Recovering Damages After a T-bone Accident

In many cases, the accident victim recovers damages from the person (or insurance company) that hit her. However, in some cases, others might share whole or partial responsibility for your damages.

Those might include:

  • Another driver who caused the person that hit you to spin out.
  • A commercial trucking company.
  • A commercial dispatcher.
  • An auto technician.
  • A commercial truck inspector.
  • A parts manufacturer.
  • A vehicle or trailer manufacturer.
  • A truck owner, if they lease the truck out.

As part of their investigation, your lawyer should determine if more than one person or entity shares liability for damages and other losses you suffer after a wreck.

Types of Damages an Accident Victim Could Recover

The amount and type of damages an accident victim could recover depend on the severity of the injuries.

Economic Damages

Most accident victims receive economic damages. These damages have a monetary value. The court orders at-fault drivers to pay economic damages to make the victim financially whole again.

Economic damages, sometimes called special damages, include:

  • Medical expenses, including doctors’ visits, surgeries, home and nursing home care, physical therapy, cognitive therapy, occupational therapy, psychological therapy, prescriptions, over-the-counter prescribed medications, hand controls for your vehicle, wheelchair ramps, grab bars, widened doorways, and other upgrades to your home to make it accessible.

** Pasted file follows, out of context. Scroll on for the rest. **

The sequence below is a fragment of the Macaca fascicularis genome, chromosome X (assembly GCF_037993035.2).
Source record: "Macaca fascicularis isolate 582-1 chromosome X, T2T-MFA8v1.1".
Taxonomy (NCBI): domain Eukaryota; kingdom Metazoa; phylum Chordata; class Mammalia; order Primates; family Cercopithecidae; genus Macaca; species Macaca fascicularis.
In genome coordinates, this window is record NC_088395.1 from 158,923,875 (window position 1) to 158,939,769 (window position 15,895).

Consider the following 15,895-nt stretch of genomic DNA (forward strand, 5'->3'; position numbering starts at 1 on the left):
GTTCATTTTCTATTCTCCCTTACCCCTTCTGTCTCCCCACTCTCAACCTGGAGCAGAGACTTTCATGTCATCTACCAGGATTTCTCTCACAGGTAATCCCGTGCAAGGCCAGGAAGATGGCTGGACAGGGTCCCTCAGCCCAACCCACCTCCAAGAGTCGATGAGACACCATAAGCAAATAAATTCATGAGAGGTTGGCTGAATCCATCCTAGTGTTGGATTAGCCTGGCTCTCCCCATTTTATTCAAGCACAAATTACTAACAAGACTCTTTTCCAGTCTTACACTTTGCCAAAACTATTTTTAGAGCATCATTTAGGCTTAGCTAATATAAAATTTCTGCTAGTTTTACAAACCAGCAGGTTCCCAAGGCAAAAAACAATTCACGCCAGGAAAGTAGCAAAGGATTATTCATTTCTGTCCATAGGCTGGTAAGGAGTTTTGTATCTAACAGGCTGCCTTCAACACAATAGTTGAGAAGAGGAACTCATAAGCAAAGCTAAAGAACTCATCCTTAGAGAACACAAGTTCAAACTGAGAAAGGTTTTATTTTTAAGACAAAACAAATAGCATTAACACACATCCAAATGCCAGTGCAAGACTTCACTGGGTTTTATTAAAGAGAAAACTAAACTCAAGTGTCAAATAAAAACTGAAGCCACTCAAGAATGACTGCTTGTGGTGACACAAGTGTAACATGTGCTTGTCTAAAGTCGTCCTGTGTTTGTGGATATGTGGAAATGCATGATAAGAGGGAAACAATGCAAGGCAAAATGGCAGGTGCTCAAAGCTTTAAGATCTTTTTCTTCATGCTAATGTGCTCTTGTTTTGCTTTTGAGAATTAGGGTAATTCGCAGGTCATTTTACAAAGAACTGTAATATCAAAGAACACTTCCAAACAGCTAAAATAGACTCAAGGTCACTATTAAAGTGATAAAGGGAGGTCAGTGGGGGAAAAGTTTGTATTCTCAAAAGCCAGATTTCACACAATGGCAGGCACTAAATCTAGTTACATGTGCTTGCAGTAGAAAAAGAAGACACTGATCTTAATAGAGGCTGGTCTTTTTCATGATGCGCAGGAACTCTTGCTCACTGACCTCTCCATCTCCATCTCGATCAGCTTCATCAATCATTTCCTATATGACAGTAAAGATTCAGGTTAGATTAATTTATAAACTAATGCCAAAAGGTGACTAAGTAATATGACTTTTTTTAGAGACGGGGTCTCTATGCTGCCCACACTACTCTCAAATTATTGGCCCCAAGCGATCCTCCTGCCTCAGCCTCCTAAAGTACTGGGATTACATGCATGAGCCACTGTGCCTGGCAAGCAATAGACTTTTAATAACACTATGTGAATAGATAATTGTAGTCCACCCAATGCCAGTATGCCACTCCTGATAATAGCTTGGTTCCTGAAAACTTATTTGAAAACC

• Lost wages for the time from the date of the accident through the time you settle or win a trial award.
  • Future loss of earning capacity if accident injuries cause long-term or permanent disabilities that prevent you from working.
  • Replacement or repair of destroyed or damaged personal property.
  • Death-related expenses, including funeral and burial expenses, cremation expenses, probate attorneys, and certain probate expenses.

Non-Economic Damages

Certain accident victims might recover non-economic damages. Usually, the court orders non-economic damages when accident injuries cause severe and catastrophic injuries or the death of a loved one. As with economic damages, the court orders a defendant to pay non-economic damages, sometimes referred to as general damages, to make the victim whole again.

Non-economic damages include:

  • Pain and suffering, including emotional distress.
  • Loss of quality of life if you have to make life changes, such as taking prescriptions or using ambulatory aids for the rest of your life.
  • Loss of companionship if your injuries do not allow you to enjoy time, activities, and events with your family.
  • Loss of consortium if your injuries prevent you from having a physical relationship with your spouse.
  • Loss of use of a body part such as a leg or a hand.
  • Loss of use of a bodily function such as your eyesight, hearing, or bladder.
  • Excessive scarring or disfigurement.
  • Amputation of a digit or limb.

Should you find yourself saddled with bills, pain, and suffering, call a car accident lawyer near you to recover the compensation you need to recover and put your life back in order.